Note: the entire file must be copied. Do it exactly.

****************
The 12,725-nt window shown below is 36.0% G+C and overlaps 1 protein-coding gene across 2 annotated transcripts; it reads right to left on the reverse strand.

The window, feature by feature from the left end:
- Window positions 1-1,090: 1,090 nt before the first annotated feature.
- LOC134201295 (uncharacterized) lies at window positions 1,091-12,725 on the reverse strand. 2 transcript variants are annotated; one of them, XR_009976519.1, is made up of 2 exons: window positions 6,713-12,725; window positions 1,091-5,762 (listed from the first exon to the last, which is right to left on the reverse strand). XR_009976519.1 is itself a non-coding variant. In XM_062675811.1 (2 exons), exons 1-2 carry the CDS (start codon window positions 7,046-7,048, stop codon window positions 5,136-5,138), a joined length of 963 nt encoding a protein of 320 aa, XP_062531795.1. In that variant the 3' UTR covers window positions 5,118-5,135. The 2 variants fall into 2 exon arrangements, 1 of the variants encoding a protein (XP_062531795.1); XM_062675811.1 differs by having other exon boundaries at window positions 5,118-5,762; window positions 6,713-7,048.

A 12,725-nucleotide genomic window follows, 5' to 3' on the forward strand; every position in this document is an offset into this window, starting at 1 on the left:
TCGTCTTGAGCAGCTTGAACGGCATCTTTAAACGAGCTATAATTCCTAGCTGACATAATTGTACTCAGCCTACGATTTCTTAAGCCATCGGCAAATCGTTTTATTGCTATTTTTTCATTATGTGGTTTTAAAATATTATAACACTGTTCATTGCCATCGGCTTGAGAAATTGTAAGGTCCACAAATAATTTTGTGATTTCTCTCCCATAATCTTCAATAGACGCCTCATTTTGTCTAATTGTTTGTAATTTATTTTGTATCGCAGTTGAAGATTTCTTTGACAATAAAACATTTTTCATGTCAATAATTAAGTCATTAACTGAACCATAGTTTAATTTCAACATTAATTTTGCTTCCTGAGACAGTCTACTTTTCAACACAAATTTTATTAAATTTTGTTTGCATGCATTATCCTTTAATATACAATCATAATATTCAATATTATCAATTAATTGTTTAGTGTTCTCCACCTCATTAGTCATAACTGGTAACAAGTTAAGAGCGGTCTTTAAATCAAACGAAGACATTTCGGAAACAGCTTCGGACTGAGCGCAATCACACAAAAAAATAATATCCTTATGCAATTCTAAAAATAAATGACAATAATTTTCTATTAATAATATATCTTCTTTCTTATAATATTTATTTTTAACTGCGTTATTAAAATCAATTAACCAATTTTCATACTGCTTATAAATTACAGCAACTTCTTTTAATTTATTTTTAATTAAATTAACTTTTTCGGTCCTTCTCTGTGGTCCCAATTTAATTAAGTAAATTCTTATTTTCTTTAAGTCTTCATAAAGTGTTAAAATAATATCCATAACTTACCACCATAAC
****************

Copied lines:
The 12,725-nt window shown below is 36.0% G+C and overlaps 1 protein-coding gene across 2 annotated transcripts; it reads right to left on the reverse strand.

The window, feature by feature from the left end:
- Window positions 1-1,090: 1,090 nt before the first annotated feature.
- LOC134201295 (uncharacterized) lies at window positions 1,091-12,725 on the reverse strand. 2 transcript variants are annotated; one of them, XR_009976519.1, is made up of 2 exons: window positions 6,713-12,725; window positions 1,091-5,762 (listed from the first exon to the last, which is right to left on the reverse strand). XR_009976519.1 is itself a non-coding variant. In XM_062675811.1 (2 exons), exons 1-2 carry the CDS (start codon window positions 7,046-7,048, stop codon window positions 5,136-5,138), a joined length of 963 nt encoding a protein of 320 aa, XP_062531795.1. In that variant the 3' UTR covers window positions 5,118-5,135. The 2 variants fall into 2 exon arrangements, 1 of the variants encoding a protein (XP_062531795.1); XM_062675811.1 differs by having other exon boundaries at window positions 5,118-5,762; window positions 6,713-7,048.

A 12,725-nucleotide genomic window follows, 5' to 3' on the forward strand; every position in this document is an offset into this window, starting at 1 on the left:
TCGTCTTGAGCAGCTTGAACGGCATCTTTAAACGAGCTATAATTCCTAGCTGACATAATTGTACTCAGCCTACGATTTCTTAAGCCATCGGCAAATCGTTTTATTGCTATTTTTTCATTATGTGGTTTTAAAATATTATAACACTGTTCATTGCCATCGGCTTGAGAAATTGTAAGGTCCACAAATAATTTTGTGATTTCTCTCCCATAATCTTCAATAGACGCCTCATTTTGTCTAATTGTTTGTAATTTATTTTGTATCGCAGTTGAAGATTTCTTTGACAATAAAACATTTTTCATGTCAATAATTAAGTCATTAACTGAACCATAGTTTAATTTCAACATTAATTTTGCTTCCTGAGACAGTCTACTTTTCAACACAAATTTTATTAAATTTTGTTTGCATGCATTATCCTTTAATATACAATCATAATATTCAATATTATCAATTAATTGTTTAGTGTTCTCCACCTCATTAGTCATAACTGGTAACAAGTTAAGAGCGGTCTTTAAATCAAACGAAGACATTTCGGAAACAGCTTCGGACTGAGCGCAATCACACAAAAAAATAATATCCTTATGCAATTCTAAAAATAAATGACAATAATTTTCTATTAATAATATATCTTCTTTCTTATAATATTTATTTTTAACTGCGTTATTAAAATCAATTAACCAATTTTCATACTGCTTATAAATTACAGCAACTTCTTTTAATTTATTTTTAATTAAATTAACTTTTTCGGTCCTTCTCTGTGGTCCCAATTTAATTAAGTAAATTCTTATTTTCTTTAAGTCTTCATAAAGTGTTAAAATAATATCCATAACTTACCACCATAAC